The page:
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Mark Henshaw’s The Snow Kimono masterfully and playfully celebrates the power of fiction to create imagined worlds and characters. Through poetic, beautiful prose, Henshaw transports his readers across continents and generations, consciously seducing them into narratives of espionage, desire, deceit and death. The novel begins in Paris. It is 1989 and Auguste Jovert, a newly retired Inspector of Police, receives a letter from an Algerian woman claiming to be his daughter. Before having time to process this news, Jovert encounters the enigmatic Japanese Professor of Law, Tadashi Omura. And so begins a sustained relationship based on storytelling.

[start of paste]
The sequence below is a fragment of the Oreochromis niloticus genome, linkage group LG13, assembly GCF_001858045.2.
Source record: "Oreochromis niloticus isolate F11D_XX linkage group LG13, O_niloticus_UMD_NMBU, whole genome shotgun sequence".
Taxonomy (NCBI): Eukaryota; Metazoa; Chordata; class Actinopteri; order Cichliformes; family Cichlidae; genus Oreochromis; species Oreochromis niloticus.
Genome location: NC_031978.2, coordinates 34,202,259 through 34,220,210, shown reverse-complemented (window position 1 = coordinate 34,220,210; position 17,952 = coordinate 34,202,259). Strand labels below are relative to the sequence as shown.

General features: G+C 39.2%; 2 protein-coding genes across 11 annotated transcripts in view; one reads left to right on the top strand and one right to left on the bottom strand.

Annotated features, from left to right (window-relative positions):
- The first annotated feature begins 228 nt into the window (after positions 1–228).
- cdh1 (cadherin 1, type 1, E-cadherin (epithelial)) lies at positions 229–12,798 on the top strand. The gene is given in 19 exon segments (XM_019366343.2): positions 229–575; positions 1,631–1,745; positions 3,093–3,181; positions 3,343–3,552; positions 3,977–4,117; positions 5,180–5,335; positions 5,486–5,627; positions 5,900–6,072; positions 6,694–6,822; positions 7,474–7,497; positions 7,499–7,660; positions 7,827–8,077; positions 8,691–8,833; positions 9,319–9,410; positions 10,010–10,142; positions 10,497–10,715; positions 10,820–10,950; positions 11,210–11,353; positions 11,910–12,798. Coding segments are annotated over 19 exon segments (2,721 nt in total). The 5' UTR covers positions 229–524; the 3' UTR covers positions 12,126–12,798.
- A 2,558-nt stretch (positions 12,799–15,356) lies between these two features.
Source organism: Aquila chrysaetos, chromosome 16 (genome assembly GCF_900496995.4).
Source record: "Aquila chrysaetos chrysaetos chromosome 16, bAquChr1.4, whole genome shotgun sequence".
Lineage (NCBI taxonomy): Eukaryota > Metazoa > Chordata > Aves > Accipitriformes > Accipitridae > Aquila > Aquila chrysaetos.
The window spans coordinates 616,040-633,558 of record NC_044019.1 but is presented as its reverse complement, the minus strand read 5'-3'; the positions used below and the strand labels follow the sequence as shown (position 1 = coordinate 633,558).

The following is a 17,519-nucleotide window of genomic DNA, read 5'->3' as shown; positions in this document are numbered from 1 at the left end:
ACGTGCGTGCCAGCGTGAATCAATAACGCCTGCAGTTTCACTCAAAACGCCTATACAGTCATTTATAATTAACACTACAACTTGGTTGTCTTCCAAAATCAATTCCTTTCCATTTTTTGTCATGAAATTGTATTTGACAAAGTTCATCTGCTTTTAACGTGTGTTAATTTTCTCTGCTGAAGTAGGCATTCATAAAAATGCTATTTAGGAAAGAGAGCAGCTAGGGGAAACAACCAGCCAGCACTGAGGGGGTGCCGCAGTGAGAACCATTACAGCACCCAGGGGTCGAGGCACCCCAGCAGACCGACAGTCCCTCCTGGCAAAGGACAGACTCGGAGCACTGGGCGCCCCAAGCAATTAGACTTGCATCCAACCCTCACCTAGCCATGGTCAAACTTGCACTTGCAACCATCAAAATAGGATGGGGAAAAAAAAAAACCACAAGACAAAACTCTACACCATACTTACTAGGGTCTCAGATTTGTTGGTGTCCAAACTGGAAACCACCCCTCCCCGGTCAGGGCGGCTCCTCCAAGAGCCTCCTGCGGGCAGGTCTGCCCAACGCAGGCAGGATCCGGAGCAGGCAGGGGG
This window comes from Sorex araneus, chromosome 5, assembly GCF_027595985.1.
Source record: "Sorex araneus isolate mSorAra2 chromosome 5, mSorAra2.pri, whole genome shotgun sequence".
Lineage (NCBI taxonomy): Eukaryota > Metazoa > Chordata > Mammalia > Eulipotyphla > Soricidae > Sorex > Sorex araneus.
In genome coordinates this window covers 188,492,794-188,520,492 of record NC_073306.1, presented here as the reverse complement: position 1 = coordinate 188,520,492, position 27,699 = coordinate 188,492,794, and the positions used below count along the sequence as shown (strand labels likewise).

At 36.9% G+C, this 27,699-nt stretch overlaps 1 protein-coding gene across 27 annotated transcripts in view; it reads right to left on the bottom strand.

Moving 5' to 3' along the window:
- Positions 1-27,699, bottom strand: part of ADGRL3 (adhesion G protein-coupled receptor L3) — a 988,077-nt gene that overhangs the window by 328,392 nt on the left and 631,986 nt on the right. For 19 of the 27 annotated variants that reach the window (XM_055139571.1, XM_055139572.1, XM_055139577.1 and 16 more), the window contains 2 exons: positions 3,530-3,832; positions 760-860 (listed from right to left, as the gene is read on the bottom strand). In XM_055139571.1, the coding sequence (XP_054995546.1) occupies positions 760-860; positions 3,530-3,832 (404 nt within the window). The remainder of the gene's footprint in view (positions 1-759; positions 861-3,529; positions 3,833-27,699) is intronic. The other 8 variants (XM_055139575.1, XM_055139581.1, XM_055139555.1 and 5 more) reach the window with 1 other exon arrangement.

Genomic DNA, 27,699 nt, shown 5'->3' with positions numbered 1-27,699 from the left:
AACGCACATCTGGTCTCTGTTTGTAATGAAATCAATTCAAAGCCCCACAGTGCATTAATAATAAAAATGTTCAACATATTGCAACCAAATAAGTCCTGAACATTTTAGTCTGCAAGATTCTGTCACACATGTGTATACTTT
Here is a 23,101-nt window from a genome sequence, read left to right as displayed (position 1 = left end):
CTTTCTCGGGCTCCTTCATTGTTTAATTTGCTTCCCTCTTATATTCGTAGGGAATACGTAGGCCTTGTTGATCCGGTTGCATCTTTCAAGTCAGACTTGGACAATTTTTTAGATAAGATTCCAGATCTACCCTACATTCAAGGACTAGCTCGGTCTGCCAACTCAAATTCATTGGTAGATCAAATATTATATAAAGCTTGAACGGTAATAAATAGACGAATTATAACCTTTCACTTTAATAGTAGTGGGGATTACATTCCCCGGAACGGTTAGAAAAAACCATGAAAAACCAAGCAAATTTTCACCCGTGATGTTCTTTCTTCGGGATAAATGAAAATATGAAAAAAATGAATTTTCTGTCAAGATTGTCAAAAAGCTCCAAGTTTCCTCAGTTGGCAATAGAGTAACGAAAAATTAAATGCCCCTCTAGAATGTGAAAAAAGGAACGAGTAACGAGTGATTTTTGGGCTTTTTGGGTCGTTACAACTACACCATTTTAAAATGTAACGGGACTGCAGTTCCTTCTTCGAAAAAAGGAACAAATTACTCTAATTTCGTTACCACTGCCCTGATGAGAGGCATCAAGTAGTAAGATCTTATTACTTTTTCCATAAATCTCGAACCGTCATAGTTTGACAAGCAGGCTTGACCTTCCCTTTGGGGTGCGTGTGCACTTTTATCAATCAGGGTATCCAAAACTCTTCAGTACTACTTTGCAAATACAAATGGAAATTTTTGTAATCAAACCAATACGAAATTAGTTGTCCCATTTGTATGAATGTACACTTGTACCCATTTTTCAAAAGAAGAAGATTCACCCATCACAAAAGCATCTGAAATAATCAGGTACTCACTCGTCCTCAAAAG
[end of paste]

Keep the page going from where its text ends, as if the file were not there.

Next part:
Omura tells Jovert: ‘In Japan, we have a saying: If you want to see your life, you have to see it through the eyes of another’. The Snow Kimono invites readers to engage in just this kind of empathic imagination. It is, after all, what fiction does best. But fiction can also play dangerous games. The Snow Kimono is both a meditation on memory, love and betrayal and a puzzling, meta-fictive game about representation and illusion.
The Snow Kimono is at once a gripping and tragic thriller and a highly literary conversation. Like the Japanese himitsu-e puzzles Omura holds so dear, Henshaw’s novel is an exquisite work of art designed to deceive and to lead one astray in order to challenge the imagination. His evocative writing creates a world that is all at once realistic, cinematic and dreamlike. Henshaw draws the reader into, and through, his tale in order to enchant, haunt and perplex. The Snow Kimono is a truly exciting and accomplished novel.